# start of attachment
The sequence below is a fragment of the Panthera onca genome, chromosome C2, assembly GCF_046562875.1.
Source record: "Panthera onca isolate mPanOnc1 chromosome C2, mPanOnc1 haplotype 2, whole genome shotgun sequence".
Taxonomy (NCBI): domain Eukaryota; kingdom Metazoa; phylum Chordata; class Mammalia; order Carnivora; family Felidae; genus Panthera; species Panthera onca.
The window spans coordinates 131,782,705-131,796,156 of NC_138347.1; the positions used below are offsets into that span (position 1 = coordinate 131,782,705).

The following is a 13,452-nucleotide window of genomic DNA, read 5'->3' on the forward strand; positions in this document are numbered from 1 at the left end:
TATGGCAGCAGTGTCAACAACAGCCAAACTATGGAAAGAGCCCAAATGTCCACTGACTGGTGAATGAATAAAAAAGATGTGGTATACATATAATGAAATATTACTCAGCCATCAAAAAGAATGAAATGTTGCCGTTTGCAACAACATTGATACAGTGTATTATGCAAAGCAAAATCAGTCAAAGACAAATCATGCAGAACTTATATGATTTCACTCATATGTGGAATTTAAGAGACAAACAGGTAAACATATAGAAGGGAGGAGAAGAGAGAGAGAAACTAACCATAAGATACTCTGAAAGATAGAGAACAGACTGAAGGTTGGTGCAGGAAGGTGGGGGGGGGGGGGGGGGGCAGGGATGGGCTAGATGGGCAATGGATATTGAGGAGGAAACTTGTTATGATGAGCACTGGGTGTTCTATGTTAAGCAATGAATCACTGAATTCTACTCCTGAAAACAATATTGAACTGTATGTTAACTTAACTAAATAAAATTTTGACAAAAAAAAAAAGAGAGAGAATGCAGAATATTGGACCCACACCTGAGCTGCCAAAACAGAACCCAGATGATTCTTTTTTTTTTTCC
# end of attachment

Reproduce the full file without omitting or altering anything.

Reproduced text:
The sequence below is a fragment of the Panthera onca genome, chromosome C2, assembly GCF_046562875.1.
Source record: "Panthera onca isolate mPanOnc1 chromosome C2, mPanOnc1 haplotype 2, whole genome shotgun sequence".
Taxonomy (NCBI): domain Eukaryota; kingdom Metazoa; phylum Chordata; class Mammalia; order Carnivora; family Felidae; genus Panthera; species Panthera onca.
The window spans coordinates 131,782,705-131,796,156 of NC_138347.1; the positions used below are offsets into that span (position 1 = coordinate 131,782,705).

The following is a 13,452-nucleotide window of genomic DNA, read 5'->3' on the forward strand; positions in this document are numbered from 1 at the left end:
TATGGCAGCAGTGTCAACAACAGCCAAACTATGGAAAGAGCCCAAATGTCCACTGACTGGTGAATGAATAAAAAAGATGTGGTATACATATAATGAAATATTACTCAGCCATCAAAAAGAATGAAATGTTGCCGTTTGCAACAACATTGATACAGTGTATTATGCAAAGCAAAATCAGTCAAAGACAAATCATGCAGAACTTATATGATTTCACTCATATGTGGAATTTAAGAGACAAACAGGTAAACATATAGAAGGGAGGAGAAGAGAGAGAGAAACTAACCATAAGATACTCTGAAAGATAGAGAACAGACTGAAGGTTGGTGCAGGAAGGTGGGGGGGGGGGGGGGGGGCAGGGATGGGCTAGATGGGCAATGGATATTGAGGAGGAAACTTGTTATGATGAGCACTGGGTGTTCTATGTTAAGCAATGAATCACTGAATTCTACTCCTGAAAACAATATTGAACTGTATGTTAACTTAACTAAATAAAATTTTGACAAAAAAAAAAAGAGAGAGAATGCAGAATATTGGACCCACACCTGAGCTGCCAAAACAGAACCCAGATGATTCTTTTTTTTTTTCC